Data science is an interdisciplinary research area where scientists are typically working with data coming from different fields. When using and analyzing data, the scientists implicitly agree to follow standards, procedures, and rules set in these fields. However, guidance on the responsibilities of the data scientists and the other involved actors in a data science project is typically missing. While literature shows that novel frameworks and tools are being proposed in support of open-science, data reuse, and research data management, there are currently no frameworks that can fully express responsibilities of a data science project. In this paper, we describe the Transparency, Accountability, Privacy, and Societal Responsibility Matrix (TAPS-RM) as framework to explore social, legal, and ethical aspects of data science projects. TAPS-RM acts as a tool to provide users with a holistic view of their project beyond key outcomes and clarifies the responsibilities of actors. We map the developed model of TAPS-RM with well-known initiatives for open data (such as FACT, FAIR and Datasheets for datasets). We conclude that TAPS-RM is a tool to reflect on responsibilities at a data science project level and can be used to advance responsible data science by design.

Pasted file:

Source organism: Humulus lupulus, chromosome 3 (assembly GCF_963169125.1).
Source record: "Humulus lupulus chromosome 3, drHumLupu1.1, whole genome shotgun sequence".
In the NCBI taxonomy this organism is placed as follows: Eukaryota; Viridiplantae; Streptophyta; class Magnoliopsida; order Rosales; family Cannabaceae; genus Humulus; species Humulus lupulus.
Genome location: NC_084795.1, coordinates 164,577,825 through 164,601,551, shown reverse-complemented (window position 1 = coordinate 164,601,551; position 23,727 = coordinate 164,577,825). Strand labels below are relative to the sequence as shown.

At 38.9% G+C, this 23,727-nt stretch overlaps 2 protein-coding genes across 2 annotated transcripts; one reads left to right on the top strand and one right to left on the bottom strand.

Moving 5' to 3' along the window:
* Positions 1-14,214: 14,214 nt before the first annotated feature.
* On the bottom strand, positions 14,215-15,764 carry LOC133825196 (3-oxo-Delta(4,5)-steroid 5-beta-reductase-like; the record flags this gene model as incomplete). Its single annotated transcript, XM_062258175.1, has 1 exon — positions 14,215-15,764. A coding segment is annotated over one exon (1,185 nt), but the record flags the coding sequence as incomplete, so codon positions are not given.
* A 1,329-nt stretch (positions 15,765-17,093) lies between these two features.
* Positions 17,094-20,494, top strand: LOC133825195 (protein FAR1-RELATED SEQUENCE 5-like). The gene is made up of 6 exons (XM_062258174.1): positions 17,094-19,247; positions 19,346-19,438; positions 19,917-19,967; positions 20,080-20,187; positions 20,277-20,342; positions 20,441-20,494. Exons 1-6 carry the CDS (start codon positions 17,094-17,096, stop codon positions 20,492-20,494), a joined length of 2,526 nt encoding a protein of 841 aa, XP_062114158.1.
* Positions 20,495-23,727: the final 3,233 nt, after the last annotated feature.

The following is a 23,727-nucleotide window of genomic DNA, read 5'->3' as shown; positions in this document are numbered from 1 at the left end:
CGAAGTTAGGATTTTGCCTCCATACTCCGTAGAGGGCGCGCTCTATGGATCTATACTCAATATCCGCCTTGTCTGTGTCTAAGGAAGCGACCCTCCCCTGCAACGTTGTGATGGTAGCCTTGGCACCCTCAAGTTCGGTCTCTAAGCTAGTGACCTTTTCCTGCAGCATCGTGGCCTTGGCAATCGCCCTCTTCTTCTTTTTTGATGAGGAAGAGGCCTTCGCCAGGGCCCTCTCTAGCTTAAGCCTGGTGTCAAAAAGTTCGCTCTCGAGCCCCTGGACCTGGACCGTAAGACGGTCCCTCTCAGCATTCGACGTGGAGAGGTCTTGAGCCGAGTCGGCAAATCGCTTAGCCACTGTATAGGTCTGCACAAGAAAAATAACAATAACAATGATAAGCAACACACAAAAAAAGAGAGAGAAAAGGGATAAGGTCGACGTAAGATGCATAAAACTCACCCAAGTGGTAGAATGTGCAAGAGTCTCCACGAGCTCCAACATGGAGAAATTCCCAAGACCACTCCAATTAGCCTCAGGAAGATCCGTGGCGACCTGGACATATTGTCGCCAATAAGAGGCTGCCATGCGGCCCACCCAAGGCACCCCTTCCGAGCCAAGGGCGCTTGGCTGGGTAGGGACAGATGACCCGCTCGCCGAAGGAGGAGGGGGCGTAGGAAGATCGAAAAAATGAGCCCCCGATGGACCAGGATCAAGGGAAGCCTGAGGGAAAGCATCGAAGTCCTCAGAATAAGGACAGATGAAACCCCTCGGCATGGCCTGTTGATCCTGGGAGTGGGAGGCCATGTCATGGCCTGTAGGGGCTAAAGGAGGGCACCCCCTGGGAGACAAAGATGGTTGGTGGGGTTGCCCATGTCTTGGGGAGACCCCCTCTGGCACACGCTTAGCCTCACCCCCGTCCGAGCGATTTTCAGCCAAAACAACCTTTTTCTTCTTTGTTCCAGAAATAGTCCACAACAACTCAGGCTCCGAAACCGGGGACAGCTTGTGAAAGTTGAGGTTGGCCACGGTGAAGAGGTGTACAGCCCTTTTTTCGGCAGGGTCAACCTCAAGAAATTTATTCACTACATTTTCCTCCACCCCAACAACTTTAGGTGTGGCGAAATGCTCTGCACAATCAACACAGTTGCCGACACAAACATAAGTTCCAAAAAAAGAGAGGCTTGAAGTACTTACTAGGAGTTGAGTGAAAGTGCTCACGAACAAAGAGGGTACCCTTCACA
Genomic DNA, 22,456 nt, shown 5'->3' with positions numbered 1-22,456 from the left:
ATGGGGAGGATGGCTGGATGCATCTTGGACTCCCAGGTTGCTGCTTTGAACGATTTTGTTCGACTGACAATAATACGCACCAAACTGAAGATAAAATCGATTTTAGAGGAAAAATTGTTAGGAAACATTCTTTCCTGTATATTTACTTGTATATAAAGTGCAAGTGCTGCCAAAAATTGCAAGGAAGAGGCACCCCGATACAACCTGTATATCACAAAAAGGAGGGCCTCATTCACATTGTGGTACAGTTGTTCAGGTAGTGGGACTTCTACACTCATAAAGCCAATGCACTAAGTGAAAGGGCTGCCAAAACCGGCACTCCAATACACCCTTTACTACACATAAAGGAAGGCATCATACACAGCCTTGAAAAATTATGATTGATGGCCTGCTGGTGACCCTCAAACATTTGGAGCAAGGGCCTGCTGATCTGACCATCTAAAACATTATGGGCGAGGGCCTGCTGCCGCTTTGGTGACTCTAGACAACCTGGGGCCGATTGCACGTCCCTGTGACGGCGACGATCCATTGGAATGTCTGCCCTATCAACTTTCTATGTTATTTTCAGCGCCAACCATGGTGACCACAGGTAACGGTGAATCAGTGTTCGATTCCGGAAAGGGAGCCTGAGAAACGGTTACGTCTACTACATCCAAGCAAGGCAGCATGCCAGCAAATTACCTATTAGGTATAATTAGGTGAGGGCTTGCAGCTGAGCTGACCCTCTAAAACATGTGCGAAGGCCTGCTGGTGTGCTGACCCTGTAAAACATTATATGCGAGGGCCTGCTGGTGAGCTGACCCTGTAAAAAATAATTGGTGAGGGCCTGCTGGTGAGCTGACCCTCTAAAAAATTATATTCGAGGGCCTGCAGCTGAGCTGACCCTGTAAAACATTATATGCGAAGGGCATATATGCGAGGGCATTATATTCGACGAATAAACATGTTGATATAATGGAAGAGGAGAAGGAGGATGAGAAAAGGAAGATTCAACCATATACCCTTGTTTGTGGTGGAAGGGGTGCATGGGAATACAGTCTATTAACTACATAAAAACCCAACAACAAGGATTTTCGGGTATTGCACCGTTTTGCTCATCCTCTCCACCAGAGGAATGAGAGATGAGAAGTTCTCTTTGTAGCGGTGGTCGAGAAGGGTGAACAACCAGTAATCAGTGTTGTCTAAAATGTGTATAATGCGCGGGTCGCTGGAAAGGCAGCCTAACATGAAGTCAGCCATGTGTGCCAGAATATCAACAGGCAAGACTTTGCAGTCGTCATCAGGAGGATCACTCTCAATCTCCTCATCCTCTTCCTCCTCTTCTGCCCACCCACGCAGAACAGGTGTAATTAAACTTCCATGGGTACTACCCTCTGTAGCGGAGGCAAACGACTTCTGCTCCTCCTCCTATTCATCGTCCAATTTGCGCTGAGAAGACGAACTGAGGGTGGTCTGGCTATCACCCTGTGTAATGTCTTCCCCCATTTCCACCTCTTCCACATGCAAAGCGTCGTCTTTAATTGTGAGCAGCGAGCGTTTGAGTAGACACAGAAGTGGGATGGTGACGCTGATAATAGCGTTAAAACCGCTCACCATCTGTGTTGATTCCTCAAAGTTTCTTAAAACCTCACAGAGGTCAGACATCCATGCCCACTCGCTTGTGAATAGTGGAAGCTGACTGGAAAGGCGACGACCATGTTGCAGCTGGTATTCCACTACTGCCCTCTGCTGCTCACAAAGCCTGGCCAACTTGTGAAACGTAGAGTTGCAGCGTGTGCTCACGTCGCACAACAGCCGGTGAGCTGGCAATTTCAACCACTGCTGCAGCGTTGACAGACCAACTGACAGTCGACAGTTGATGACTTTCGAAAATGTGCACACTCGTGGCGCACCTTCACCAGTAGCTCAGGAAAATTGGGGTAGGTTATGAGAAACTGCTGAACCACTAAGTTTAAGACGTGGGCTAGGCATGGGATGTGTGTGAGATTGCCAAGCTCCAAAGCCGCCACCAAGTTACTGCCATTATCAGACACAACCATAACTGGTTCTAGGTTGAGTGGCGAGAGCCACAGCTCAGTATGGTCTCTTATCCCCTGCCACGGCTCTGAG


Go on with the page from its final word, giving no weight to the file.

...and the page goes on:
Despite the remarkable success of Generative Adversarial Networks (GANs) on text, images, and videos, generating high-quality tabular data is still under development owing to some unique challenges such as capturing dependencies in imbalanced data, optimizing the quality of synthetic patient data while preserving privacy. In this paper, we propose DP-CGANS, a differentially private conditional GAN framework consisting of data transformation, sampling, conditioning, and networks training to generate realistic and privacy-preserving tabular data. DP-CGANS distinguishes categorical and continuous variables and transforms them to latent space separately. Then, we structure a conditional vector as an additional input to not only presents the minority class in the imbalanced data, but also capture the dependency between variables. We inject statistical noise to the gradients in the networking training process of DP-CGANS to provide a differential privacy guarantee. We extensively evaluate our model with state-of-the-art generative models on three public datasets and two real-world personal health datasets in terms of statistical similarity, machine learning performance, and privacy measurement. We demonstrate that our model outperforms other comparable models, especially in capturing dependency between variables. Finally, we present the balance between data utility and privacy in synthetic data generation considering the different data structure and characteristics of real-world datasets such as imbalance variables, abnormal distributions, and sparsity of data.